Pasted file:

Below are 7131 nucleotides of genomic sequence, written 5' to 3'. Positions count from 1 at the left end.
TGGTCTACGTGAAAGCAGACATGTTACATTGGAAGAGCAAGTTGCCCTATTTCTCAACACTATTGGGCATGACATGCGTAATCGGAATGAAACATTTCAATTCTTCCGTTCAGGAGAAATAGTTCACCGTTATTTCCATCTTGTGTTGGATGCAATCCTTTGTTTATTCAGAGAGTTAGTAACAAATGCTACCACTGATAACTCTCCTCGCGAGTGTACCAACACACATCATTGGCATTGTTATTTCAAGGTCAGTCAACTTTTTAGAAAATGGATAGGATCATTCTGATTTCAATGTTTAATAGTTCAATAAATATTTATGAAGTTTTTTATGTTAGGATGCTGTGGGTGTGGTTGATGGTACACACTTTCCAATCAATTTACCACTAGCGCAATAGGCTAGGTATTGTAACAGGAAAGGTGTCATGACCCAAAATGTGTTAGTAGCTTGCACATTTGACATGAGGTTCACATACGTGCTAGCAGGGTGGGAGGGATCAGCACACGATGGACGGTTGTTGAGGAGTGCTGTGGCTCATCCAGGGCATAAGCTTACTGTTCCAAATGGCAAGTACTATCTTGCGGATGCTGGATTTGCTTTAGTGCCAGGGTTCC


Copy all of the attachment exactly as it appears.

Below are 7131 nucleotides of genomic sequence, written 5' to 3'. Positions count from 1 at the left end.
TGGTCTACGTGAAAGCAGACATGTTACATTGGAAGAGCAAGTTGCCCTATTTCTCAACACTATTGGGCATGACATGCGTAATCGGAATGAAACATTTCAATTCTTCCGTTCAGGAGAAATAGTTCACCGTTATTTCCATCTTGTGTTGGATGCAATCCTTTGTTTATTCAGAGAGTTAGTAACAAATGCTACCACTGATAACTCTCCTCGCGAGTGTACCAACACACATCATTGGCATTGTTATTTCAAGGTCAGTCAACTTTTTAGAAAATGGATAGGATCATTCTGATTTCAATGTTTAATAGTTCAATAAATATTTATGAAGTTTTTTATGTTAGGATGCTGTGGGTGTGGTTGATGGTACACACTTTCCAATCAATTTACCACTAGCGCAATAGGCTAGGTATTGTAACAGGAAAGGTGTCATGACCCAAAATGTGTTAGTAGCTTGCACATTTGACATGAGGTTCACATACGTGCTAGCAGGGTGGGAGGGATCAGCACACGATGGACGGTTGTTGAGGAGTGCTGTGGCTCATCCAGGGCATAAGCTTACTGTTCCAAATGGCAAGTACTATCTTGCGGATGCTGGATTTGCTTTAGTGCCAGGGTTCC